A slow, melodramatic promise.

A slow, melodramatic promise.

French filmmaker Patrice Leconte, now 66, burst on the international scene 25 years ago with the psychological thriller, Monsieur Hire. A remake of the 1947 film, Panique, Monsieur Hire is based on a novel by Georges Simenon and stars a creepy Michel Blanc as the eponymous voyeur.

Unsettling, ironic, perceptive and very French, Leconte, frequently writing his scripts with Jérôme Tonnerre, went on to endear himself to international art house audiences with films such as The Hairdresser’s Husband, the Girl on the Bridge, Ridicule, Intimate Strangers, and The Man on the Train.

It is perhaps inevitable that Leconte, like so many established European and Asian directors, would want to try his hand at an English language film to widen his audience and choice of actors. You cannot blame him for this ambition, but you can for his misguided choice of project. Combining his style with a meditative Austrian love story, an historic, pre-and post- WWI time frame; a German setting and British actors, Leconte, co-writing with Tonnerre, give us a pointless Euro-pudding too far.

Friedrich Zeitz (Richard Madden), a brilliant engineering graduate from a poor background, impresses Karl Hoffmeister (Alan Rickman), the demanding, aloof boss of a prominent family run German factory. When Hoffmeister, who is suffering from ill health, makes Zeitz plant manager, the promotion comes with a curious condition. Zeitz must move from the garret he shares with his devoted working class girlfriend, Anna (Shannon Tarbet), to his own spacious room at the Hoffmeister mansion.

While Zeitz is reluctant to abandon Anna and his independence, he is ambitious and hopelessly attracted to Hoffmeister’s beautiful, sophisticated, young wife Charlotte (Rebecca Hall). Zeitz tutors the couple’s son until he excels at school, listens with rapt attention as Charlotte plays the piano, and escorts her on leisure and cultural outings as though he is already Charlotte’s husband. The young couple fails to realise that their growing passion is being masterminded by Hoffmeister, controlling until the last.

Zeitz convinces Hoffmeister that the factory must lower the cost of its core component, manganese ore, and has a plan about how to do so. Zeitz’s solution, which finds favour with Hoffmeister’s bankers, is to purchase cheap land in Mexico to mine the ore which is in plentiful supply there. When Hoffmeister determines that Zeitz should oversee the operations for two years, he and Charlotte are distraught. They declare their love for one another and make a promise to be reunited come what may. They cannot foresee that World War I will separate them for nearly a decade.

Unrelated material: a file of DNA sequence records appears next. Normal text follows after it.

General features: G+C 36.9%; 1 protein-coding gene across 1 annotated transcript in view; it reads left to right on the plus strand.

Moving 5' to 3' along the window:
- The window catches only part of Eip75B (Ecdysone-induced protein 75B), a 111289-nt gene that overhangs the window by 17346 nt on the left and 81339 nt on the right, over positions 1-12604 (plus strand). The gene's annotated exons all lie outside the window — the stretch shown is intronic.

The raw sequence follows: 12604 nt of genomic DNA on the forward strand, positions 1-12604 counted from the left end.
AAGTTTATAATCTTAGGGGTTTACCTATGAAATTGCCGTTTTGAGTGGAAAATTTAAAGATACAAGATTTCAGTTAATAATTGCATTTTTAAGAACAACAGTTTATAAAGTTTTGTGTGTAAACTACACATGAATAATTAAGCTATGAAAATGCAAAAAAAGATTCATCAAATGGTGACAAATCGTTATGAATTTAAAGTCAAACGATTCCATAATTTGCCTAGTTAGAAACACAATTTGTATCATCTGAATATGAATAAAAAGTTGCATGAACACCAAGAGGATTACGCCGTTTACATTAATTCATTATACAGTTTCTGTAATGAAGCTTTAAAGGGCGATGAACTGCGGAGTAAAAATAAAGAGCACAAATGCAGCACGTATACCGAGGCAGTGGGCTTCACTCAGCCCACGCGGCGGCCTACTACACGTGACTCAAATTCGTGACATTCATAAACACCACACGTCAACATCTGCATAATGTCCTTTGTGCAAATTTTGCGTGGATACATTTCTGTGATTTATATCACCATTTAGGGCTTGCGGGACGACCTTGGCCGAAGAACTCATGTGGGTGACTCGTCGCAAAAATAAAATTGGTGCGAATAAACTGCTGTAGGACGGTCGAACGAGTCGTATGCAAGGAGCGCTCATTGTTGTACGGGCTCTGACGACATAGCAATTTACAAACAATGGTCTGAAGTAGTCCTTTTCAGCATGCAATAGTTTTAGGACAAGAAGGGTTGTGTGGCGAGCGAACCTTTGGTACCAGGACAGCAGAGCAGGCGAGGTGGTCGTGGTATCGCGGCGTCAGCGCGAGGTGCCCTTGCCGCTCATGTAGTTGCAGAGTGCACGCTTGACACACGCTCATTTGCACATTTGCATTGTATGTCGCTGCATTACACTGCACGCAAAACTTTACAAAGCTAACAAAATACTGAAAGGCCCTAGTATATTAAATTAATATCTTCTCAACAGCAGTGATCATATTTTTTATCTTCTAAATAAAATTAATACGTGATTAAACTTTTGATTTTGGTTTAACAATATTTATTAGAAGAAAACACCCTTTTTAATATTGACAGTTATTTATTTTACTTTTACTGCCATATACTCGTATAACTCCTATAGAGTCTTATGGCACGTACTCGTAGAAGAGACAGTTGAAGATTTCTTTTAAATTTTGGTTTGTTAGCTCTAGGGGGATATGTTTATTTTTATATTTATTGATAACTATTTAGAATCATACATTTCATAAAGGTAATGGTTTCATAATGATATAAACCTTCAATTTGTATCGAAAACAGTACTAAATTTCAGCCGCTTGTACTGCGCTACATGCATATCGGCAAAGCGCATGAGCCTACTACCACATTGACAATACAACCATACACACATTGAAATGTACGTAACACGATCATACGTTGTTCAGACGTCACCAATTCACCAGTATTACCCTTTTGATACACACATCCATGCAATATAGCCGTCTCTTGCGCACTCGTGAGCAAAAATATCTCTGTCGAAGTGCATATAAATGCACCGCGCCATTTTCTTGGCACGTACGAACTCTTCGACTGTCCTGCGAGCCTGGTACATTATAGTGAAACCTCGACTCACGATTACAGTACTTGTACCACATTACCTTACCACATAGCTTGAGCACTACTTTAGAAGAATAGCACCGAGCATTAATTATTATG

It really does feel like nine long years, too. The slow, melodramatic pacing of the story’s development is matched only by the lull of the lovers’ separation during which Charlotte writes letters and occasionally reads them. It doesn’t help that the story is seeped in the German landscape and history while failing to integrate it into the story. Even Charlotte’s piano playing, which seems to hold some dark, symbolic secret, comes to nothing. The fact that all the characters are British does not help the film’s atmosphere or credibility as they feel oddly out of place in their own homes.

Hoffmeister remains an enigma; generously preparing the way for his young wife to remarry, yet jealously playing a game in which the young couple are never allowed to consummate their love. This might be a natural reaction, but we never understand him enough to know whether his plan has backfired, or if he is a tad sadistic.

The big scene in which Zeitz finally returns is underwhelming and awkward.You can’t help but think that Zweig’s novel, A Journey into the Past, had something meaningful to say about the nature of love, promises, and retrieving the past that the film fails to develop.

While Madden is handsome and Charlotte is very attractive, Hall, a head taller than Madden and bigger boned, overwhelms him. Zeitz always seems like Charlotte’s younger brother. Unintentionally or not, the real chemistry is between Zeitz and his impoverished girlfriend, for whom you might find yourself rooting. Some reassurance that Zeitz is providing for her financially might help us to care a little more about a less than sympathetic character.

Joyce Glasser – MT film reviewer